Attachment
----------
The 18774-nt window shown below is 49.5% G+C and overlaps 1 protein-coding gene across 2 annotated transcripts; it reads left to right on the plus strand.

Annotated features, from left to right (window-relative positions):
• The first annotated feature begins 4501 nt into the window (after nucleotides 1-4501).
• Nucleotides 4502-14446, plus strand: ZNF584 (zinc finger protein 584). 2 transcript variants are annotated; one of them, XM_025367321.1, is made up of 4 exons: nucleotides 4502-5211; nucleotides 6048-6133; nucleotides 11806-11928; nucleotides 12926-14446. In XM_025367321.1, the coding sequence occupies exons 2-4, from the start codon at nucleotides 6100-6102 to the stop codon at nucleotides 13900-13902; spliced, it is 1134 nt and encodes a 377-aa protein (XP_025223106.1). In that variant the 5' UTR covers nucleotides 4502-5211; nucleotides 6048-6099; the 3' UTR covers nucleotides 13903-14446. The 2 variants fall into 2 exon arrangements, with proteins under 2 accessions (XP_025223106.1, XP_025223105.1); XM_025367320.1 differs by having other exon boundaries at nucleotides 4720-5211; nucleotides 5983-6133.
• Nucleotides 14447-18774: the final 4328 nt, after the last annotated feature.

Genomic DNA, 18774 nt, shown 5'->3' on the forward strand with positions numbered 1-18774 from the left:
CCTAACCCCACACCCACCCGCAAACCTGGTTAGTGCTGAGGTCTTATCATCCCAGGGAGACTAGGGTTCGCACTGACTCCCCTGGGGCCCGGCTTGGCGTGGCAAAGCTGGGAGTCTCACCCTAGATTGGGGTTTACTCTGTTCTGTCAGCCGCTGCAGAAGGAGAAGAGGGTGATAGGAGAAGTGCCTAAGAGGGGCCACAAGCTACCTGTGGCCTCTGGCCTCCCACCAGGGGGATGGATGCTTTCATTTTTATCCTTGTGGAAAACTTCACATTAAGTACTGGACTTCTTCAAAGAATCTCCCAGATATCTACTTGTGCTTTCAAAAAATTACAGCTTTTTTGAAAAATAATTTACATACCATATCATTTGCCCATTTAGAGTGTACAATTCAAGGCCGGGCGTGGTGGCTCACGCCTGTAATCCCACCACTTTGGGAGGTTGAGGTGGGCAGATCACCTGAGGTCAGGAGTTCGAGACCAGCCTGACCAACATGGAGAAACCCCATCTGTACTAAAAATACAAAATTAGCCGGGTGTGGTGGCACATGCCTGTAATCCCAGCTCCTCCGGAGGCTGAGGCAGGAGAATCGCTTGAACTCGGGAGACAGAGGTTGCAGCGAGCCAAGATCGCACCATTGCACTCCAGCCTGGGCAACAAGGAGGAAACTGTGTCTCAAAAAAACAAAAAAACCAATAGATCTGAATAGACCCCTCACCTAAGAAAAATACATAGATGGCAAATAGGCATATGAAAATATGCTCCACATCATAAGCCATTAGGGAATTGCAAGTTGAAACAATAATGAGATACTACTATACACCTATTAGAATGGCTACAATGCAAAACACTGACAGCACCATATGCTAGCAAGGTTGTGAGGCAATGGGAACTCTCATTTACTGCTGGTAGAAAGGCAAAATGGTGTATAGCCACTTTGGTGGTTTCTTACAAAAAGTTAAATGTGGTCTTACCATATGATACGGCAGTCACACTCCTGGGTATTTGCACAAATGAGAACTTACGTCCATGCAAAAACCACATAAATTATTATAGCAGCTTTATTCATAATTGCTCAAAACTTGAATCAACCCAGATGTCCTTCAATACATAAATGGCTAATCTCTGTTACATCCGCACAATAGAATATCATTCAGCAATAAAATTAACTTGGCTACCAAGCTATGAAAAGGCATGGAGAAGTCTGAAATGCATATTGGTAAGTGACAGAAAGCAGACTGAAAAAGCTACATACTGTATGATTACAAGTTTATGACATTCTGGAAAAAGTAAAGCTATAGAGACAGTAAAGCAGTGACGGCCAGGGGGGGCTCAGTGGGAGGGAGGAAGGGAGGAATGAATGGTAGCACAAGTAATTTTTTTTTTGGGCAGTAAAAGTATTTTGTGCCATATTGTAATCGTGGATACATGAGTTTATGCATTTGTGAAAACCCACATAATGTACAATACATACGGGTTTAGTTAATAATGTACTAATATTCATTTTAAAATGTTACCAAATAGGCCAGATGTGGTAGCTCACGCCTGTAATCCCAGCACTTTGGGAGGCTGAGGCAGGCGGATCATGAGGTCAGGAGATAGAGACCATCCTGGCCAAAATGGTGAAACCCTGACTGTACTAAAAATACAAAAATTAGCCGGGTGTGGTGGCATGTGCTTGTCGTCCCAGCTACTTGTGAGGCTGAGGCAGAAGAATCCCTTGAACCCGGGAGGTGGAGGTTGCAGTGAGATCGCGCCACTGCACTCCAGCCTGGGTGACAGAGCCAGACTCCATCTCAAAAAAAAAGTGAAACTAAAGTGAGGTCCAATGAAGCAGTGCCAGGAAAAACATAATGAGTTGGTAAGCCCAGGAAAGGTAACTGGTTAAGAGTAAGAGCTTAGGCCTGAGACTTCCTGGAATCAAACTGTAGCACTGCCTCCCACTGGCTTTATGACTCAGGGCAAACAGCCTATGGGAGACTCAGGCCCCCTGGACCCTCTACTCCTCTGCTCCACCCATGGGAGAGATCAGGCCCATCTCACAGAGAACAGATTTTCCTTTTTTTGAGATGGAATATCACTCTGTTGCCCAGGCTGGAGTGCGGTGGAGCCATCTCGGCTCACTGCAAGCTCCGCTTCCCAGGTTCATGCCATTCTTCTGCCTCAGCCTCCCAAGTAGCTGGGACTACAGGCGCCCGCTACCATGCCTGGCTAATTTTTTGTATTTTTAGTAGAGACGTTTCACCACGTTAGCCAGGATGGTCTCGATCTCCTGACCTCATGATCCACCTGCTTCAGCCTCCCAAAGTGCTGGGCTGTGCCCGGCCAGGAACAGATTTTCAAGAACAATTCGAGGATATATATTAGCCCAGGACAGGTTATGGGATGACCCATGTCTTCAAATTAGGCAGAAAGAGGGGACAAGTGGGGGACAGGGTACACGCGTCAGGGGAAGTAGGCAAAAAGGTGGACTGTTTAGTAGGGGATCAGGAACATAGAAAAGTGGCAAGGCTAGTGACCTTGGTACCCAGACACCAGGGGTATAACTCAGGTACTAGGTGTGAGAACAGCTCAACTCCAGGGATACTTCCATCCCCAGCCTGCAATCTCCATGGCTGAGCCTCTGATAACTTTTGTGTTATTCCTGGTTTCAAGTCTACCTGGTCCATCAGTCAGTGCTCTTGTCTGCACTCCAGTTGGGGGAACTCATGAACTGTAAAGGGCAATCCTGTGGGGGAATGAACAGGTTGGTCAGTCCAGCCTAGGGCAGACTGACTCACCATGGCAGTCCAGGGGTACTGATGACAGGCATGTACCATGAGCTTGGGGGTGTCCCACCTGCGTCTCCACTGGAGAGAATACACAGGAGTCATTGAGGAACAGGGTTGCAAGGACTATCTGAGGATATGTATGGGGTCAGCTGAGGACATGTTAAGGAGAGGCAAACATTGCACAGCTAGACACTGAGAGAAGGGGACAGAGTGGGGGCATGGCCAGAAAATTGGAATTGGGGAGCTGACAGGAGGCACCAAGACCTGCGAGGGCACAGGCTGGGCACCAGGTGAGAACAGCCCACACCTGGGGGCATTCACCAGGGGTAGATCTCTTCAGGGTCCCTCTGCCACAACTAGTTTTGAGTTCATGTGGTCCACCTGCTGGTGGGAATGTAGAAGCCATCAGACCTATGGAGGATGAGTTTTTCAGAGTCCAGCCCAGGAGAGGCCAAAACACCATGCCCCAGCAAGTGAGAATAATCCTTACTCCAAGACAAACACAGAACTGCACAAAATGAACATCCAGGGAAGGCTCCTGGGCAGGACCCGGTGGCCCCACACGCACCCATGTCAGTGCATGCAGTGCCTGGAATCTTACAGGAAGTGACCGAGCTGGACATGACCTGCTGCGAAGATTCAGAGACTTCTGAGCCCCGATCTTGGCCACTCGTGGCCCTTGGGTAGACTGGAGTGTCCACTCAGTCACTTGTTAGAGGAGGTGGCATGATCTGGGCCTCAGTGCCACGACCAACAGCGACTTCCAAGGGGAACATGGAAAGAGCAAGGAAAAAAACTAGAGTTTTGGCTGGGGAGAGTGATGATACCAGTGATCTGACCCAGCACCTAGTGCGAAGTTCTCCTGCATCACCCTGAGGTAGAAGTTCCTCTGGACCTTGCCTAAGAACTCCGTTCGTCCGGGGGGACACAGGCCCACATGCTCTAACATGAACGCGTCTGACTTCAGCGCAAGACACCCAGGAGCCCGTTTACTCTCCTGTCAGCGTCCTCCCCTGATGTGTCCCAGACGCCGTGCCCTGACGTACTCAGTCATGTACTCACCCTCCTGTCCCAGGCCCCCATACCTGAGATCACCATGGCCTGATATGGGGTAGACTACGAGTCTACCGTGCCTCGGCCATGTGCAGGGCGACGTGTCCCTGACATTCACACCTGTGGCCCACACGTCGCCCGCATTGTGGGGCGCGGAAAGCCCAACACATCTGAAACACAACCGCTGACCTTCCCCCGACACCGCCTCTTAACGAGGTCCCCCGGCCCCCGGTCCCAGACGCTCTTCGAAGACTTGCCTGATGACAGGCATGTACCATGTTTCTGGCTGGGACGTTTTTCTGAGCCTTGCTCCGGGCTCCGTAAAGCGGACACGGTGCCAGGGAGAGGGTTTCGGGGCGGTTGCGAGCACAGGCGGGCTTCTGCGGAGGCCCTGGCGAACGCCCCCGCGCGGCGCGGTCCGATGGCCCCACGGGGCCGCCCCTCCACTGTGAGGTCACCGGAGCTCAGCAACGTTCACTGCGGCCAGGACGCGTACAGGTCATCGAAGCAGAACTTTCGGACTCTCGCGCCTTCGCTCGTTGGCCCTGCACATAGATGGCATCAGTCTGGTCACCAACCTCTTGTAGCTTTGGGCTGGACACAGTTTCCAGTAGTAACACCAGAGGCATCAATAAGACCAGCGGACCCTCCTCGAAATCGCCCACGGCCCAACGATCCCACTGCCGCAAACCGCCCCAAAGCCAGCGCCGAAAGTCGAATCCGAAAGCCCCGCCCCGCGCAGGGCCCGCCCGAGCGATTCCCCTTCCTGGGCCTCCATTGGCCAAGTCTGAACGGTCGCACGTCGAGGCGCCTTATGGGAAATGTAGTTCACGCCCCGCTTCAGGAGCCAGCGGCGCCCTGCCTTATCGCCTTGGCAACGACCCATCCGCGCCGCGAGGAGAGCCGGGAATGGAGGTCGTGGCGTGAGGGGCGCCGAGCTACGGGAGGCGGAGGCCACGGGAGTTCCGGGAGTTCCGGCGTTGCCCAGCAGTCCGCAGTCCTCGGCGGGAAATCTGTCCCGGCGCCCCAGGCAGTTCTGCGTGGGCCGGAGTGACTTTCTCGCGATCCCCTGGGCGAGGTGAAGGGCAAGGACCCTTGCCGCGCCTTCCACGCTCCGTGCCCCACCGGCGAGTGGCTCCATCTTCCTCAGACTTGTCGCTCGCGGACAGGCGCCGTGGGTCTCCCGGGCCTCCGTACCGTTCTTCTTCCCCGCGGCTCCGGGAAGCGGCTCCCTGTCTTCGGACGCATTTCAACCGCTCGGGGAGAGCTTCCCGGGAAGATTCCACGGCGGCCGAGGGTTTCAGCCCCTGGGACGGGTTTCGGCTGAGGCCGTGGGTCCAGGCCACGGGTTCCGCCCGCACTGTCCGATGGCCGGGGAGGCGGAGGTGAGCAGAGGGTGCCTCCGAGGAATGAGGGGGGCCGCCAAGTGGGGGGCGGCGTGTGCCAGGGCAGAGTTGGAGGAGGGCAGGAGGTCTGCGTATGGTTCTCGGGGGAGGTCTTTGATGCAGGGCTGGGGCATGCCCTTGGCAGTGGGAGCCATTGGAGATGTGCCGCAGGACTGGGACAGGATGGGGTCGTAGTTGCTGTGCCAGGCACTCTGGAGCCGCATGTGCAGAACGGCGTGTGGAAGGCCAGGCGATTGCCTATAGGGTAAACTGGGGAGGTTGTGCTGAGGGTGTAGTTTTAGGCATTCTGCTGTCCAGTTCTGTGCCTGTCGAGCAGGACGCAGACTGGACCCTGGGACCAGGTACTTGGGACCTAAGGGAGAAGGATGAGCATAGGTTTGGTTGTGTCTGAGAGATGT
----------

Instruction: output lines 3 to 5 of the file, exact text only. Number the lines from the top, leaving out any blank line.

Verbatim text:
• The first annotated feature begins 4501 nt into the window (after nucleotides 1-4501).
• Nucleotides 4502-14446, plus strand: ZNF584 (zinc finger protein 584). 2 transcript variants are annotated; one of them, XM_025367321.1, is made up of 4 exons: nucleotides 4502-5211; nucleotides 6048-6133; nucleotides 11806-11928; nucleotides 12926-14446. In XM_025367321.1, the coding sequence occupies exons 2-4, from the start codon at nucleotides 6100-6102 to the stop codon at nucleotides 13900-13902; spliced, it is 1134 nt and encodes a 377-aa protein (XP_025223106.1). In that variant the 5' UTR covers nucleotides 4502-5211; nucleotides 6048-6099; the 3' UTR covers nucleotides 13903-14446. The 2 variants fall into 2 exon arrangements, with proteins under 2 accessions (XP_025223106.1, XP_025223105.1); XM_025367320.1 differs by having other exon boundaries at nucleotides 4720-5211; nucleotides 5983-6133.
• Nucleotides 14447-18774: the final 4328 nt, after the last annotated feature.